A proposed model where new product has quality constraints, but market participants tend learn over time. Regulation balances information's role in reducing consumer risk versus reducing access to innovation. Using new revised data and variation between EU and US medical device regulations, we document patterns consistent with the model and estimate its parameters. Research found: (1) without information from testing, risk would severely inhibit usage; (2) US policy maximizes total surplus in our estimated model while the EU could gain 20 percent with more pre-market testing; and (3) more “post-market surveillance" could increase surplus 24 percent.
Most innovative and relatively new products are brought to the market because their makers believe in providing new value. However, with innovation often comes with uncertainty and the end product once falls into the hands of consumers, there is always some chance that the product will not operate as desired. The consequences of this failure range from consumer regret about product choice to death. When this risk matters for welfare, products often must go through pre-market testing and must be approved or certified by a formal body before entering the marketplace. Especially in concentrated markets, where private and public incentives may diverge significantly, the standards that the regulatory body imposes have the potential to fundamentally alter market outcomes by requiring testing that firms would not themselves undertake.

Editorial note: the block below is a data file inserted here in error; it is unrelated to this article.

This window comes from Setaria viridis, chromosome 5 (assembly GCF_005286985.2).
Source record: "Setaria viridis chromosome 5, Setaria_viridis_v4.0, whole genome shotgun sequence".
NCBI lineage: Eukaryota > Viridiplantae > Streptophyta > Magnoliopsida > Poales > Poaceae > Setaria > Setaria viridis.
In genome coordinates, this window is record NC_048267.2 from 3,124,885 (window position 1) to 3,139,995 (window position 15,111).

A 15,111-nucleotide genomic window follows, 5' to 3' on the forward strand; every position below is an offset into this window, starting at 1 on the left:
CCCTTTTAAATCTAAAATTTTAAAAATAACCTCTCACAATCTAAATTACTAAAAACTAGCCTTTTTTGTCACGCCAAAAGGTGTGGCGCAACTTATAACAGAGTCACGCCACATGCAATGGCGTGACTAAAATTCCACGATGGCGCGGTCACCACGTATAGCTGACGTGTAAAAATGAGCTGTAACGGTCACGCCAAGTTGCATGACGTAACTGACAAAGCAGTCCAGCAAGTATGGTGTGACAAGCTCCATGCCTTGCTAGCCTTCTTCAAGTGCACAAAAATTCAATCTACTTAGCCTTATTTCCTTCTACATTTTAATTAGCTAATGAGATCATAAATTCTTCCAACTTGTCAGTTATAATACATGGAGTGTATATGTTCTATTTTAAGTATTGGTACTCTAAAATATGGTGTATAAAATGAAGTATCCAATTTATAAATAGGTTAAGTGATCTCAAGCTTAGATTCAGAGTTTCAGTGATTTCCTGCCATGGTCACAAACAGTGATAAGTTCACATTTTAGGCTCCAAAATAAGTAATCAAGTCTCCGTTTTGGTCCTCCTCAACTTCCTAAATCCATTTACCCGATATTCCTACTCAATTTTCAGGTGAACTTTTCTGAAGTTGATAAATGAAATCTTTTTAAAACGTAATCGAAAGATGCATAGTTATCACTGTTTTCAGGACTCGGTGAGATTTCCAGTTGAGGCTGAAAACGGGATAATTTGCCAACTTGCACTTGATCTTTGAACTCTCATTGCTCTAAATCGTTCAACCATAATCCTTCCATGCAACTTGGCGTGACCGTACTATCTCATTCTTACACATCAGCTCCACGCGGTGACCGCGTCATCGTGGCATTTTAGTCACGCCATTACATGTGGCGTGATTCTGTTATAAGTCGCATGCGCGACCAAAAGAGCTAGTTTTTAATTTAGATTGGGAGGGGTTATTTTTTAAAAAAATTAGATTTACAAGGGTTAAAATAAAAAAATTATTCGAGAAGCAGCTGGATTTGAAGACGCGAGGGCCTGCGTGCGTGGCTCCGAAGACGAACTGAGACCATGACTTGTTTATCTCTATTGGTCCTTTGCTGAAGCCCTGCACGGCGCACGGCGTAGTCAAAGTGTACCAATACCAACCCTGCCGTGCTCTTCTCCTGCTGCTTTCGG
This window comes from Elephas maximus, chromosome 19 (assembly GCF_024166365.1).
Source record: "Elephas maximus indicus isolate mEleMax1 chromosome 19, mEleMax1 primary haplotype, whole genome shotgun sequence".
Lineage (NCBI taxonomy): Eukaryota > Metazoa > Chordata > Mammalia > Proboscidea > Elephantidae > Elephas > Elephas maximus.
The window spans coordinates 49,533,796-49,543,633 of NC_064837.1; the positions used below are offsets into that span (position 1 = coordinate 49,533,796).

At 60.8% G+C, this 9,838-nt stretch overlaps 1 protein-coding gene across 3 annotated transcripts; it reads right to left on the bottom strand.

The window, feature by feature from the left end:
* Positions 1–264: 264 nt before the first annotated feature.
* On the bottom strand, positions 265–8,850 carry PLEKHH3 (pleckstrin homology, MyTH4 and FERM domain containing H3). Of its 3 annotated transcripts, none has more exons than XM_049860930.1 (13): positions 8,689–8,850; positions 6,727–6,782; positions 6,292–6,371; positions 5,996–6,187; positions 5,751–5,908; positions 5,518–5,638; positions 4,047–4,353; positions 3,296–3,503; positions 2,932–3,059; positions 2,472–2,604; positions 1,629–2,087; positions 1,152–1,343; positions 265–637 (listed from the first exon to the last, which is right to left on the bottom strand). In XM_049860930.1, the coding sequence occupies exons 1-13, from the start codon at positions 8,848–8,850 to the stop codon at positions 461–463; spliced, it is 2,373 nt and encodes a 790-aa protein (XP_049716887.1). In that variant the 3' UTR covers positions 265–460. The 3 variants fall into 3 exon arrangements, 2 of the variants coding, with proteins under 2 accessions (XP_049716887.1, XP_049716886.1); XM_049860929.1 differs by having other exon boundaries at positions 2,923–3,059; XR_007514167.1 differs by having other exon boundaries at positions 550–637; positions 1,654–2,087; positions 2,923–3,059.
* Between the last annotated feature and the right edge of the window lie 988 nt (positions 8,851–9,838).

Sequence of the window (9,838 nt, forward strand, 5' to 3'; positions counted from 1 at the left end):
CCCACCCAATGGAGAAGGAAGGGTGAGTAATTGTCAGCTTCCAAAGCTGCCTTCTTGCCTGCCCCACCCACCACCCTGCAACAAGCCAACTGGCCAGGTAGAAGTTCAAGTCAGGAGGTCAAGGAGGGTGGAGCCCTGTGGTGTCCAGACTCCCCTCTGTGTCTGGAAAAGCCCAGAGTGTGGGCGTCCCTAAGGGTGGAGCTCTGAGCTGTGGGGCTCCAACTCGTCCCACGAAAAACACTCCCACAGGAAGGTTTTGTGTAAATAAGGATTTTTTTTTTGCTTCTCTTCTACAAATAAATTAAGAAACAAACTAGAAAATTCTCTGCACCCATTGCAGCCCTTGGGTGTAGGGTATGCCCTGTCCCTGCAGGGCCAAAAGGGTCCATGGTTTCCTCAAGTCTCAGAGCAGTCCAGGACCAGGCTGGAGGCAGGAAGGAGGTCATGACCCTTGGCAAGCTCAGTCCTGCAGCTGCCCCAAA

The potential welfare gain from access to new products is in tension with potential welfare loss due to the risk that those products may not be as effective as expected. The magnitude of this risk effect depends upon the mean quality level, the variance in that quality level, and the amount of information consumers possess.
The tradeoff between access and risk in regulating the market entry of new products is important in a variety of industries, and in particular in medical devices, where it is an active topic of policy debate in almost every country in the world. In this paper we develop a model with products introduced when quality is still uncertain, learning over time, and regulator (and manufacturer) decisions regarding product testing and market entry. We show that the empirical predictions of the model are borne out in market share data in the US and EU medical device markets and are consistent with the beliefs that the US regulatory environment is more restrictive than the EU. We then estimate the structural parameters of the model for use in welfare analysis of policy analyses affecting: (1) the length of clinical trials required before market entry and (2) observational learning after market entry.
Citation: Matthew Grennan, Robert J Town Regulating Innovation with Uncertain Quality: Information, Risk, and Access in Medical Devices doi: 10.3386/w20981
Received: February 2015 Revised: March 2016
Copyright: © Matthew Grennan, Robert J Town et al. 2016 all rights reserved. Short sections of text, not to exceed two paragraphs, may be quoted without explicit permission provided that full credit, including © notice, is given to the source.
The authors declare that they have no competing interests.
Funding: Research reported in this is funded by Wharton Healthcare Management Department, University of Pennsylvania. The content is solely the responsibility of the authors and does not necessarily reflect the official views of Wharton Healthcare Management Department.